To calculate the relative contribution of potential prey species to the blue shark diet, we used the Bayesian mixing model Stable Isotope Analysis in R (SIAR) (Parnell et al. 2010). The SIAR model parameters were the isotope ratios and the elemental concentrations of potential food sources, the tissue isotope ratio, and the carbon and nitrogen trophic shift (i.e., isotopic enrichment) from prey to predator. Prey-to-predator isotopic discrimination factors for fish, mammals, and loggerhead sea turtles were taken from Reich et al. (2008) and Caut et al. (2009). Although SIAR incorporates uncertainty about diet-tissue isotopic discrimination factors (∆13C and ∆15N) in the form of a standard deviation, we used three combinations of the discrimination factor from Kim et al. (2012) (∆13C = 1.7‰, ∆15N = 3.7‰), Hussey et al. (2009) (∆13C = 0.9‰, ∆15N = 2.3‰), and DeNiro and Epstein (1981) (∆13C = 1.1‰, ∆15N =3.4‰). [End Page 24]
Stomach Contents Analysis
Of the 460 blue shark stomachs that were assessed, 221 (48.0%) contained prey items (Table 1). Few shark specimens were collected during January and March, and the fraction of individuals with empty stomachs ranged from 16.7% in August to 76.9% in July (Table 1). The cumulative prey curve that was created to describe the increasing trend did not reach full asymptotic stabilization (Figure 3).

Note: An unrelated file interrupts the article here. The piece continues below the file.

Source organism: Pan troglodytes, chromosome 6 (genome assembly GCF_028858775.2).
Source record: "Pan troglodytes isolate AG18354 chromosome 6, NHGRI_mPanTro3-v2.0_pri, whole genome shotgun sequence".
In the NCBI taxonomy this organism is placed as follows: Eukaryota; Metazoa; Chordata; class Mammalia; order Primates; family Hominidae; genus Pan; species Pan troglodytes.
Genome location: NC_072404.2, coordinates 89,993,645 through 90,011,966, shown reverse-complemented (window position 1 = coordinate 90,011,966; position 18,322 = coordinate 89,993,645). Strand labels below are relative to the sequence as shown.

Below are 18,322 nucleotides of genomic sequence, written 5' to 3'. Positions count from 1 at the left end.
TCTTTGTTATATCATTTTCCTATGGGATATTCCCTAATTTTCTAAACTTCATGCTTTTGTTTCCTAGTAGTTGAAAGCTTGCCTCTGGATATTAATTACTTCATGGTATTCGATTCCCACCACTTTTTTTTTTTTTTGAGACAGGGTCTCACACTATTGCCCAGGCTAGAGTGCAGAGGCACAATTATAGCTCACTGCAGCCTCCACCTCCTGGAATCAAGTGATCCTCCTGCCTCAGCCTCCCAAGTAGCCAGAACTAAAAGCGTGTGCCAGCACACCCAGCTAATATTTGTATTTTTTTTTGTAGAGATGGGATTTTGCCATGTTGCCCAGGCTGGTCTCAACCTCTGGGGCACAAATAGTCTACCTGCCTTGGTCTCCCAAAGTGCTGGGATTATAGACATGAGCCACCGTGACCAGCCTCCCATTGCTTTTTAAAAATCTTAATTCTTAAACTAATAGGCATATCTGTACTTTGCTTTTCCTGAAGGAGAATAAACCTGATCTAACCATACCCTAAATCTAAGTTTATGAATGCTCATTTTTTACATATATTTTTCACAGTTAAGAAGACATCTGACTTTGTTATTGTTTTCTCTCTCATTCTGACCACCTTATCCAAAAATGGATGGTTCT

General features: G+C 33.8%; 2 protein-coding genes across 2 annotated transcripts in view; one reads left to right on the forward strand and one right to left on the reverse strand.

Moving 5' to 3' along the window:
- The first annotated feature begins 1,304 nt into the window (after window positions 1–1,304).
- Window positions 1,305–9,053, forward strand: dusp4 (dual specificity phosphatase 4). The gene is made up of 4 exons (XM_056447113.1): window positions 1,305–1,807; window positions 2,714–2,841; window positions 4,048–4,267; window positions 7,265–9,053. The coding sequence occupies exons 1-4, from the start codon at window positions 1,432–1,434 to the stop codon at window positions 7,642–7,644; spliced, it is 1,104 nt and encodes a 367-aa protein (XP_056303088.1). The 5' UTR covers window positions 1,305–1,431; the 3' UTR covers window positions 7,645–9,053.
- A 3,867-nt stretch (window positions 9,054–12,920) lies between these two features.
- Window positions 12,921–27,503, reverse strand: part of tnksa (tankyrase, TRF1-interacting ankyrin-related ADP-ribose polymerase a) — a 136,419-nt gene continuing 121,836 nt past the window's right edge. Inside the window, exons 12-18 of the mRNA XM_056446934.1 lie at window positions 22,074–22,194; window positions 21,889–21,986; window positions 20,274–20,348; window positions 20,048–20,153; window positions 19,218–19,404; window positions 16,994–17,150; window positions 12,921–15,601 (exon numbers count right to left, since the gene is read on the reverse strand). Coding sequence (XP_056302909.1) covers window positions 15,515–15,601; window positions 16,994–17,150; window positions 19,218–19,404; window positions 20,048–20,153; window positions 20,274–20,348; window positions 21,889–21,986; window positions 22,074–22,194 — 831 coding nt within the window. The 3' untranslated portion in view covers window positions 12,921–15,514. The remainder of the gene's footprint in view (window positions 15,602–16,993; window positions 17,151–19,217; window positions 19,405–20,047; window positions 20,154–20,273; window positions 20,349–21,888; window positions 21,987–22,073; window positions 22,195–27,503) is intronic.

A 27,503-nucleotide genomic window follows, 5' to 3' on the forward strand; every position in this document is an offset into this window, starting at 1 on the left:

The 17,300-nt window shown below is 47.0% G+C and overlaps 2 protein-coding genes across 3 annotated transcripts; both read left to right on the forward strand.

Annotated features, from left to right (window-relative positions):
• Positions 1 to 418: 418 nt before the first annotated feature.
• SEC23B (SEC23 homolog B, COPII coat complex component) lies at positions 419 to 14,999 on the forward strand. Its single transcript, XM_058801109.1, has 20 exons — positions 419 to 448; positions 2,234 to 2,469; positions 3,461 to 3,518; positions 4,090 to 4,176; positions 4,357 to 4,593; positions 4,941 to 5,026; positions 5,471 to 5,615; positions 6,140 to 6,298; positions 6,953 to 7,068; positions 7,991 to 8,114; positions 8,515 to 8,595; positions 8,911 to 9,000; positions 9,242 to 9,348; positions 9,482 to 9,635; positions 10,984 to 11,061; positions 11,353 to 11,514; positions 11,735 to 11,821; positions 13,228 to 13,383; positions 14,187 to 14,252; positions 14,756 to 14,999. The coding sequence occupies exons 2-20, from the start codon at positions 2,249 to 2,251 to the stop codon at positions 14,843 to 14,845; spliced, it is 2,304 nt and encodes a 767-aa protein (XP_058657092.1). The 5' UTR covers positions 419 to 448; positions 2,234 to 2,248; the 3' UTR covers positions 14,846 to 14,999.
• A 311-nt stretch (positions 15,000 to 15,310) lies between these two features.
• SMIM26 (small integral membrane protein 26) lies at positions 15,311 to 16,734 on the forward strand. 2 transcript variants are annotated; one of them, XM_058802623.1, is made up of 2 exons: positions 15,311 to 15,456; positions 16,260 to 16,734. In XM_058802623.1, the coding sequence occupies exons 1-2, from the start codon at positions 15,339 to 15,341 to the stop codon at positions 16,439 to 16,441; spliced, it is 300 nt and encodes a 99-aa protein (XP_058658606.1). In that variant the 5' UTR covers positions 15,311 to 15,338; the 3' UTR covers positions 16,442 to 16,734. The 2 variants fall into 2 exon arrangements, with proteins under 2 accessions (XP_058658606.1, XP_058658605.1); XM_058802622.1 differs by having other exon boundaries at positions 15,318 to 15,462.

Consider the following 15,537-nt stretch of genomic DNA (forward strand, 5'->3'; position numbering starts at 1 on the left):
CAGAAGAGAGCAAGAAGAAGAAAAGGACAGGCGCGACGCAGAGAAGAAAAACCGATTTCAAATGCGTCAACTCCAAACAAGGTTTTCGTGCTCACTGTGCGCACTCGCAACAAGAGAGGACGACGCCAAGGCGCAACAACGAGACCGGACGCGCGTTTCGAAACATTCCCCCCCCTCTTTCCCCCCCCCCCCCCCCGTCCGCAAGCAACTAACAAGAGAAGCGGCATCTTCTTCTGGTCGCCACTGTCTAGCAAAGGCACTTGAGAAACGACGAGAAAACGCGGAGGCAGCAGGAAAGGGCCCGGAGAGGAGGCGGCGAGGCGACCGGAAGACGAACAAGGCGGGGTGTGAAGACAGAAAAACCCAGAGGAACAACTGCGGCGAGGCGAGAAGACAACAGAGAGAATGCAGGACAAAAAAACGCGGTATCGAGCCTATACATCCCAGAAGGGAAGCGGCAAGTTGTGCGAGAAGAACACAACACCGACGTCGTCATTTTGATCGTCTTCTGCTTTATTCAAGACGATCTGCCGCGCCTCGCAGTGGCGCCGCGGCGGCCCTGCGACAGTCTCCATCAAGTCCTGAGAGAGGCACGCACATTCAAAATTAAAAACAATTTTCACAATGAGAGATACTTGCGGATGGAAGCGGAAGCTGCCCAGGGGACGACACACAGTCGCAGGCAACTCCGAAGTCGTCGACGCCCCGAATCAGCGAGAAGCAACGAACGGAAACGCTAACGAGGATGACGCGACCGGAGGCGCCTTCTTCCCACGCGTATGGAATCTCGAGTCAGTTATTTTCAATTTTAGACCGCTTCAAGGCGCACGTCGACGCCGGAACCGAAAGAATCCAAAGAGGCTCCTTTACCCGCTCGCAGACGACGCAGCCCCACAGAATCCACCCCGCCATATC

Five classes of animals were found in the stomachs of blue sharks: Mammalia, Chondrichthyes, Actinopterygii, Cephalopoda, and Malacostraca. The most abundant prey species was anchovy (Engraulis japonicus), followed by krill (Euphausiacea). In this study, krill (euphausiids), amphipods, and decapods were presumed to be secondary prey consumed by the other prey species. The prey species with the greatest percentage weight was mackerel (Table 2); however, because mackerel and Japanese sardine were used as longline bait in this study, these prey species were removed from the analysis. Anchovy and neon flying squid (Ommastrephes bar tramii) were the highest percentage prey species by weight (Table 2). The monthly mean number and weight of prey items were calculated, and the highest values were recorded in August (Table 1) and September (Table 2), respectively. Few blue shark specimens were captured in 2001, 2002, and 2014 (Supplemental Table S1 and Table S2). Anchovy was the prey consumed in the largest number in 2006. The highest mean number and weight of prey items were observed in 2006. In addition, there was no strong variation in prey composition among sampling areas and growth stages (Supplemental Tables S3–S6).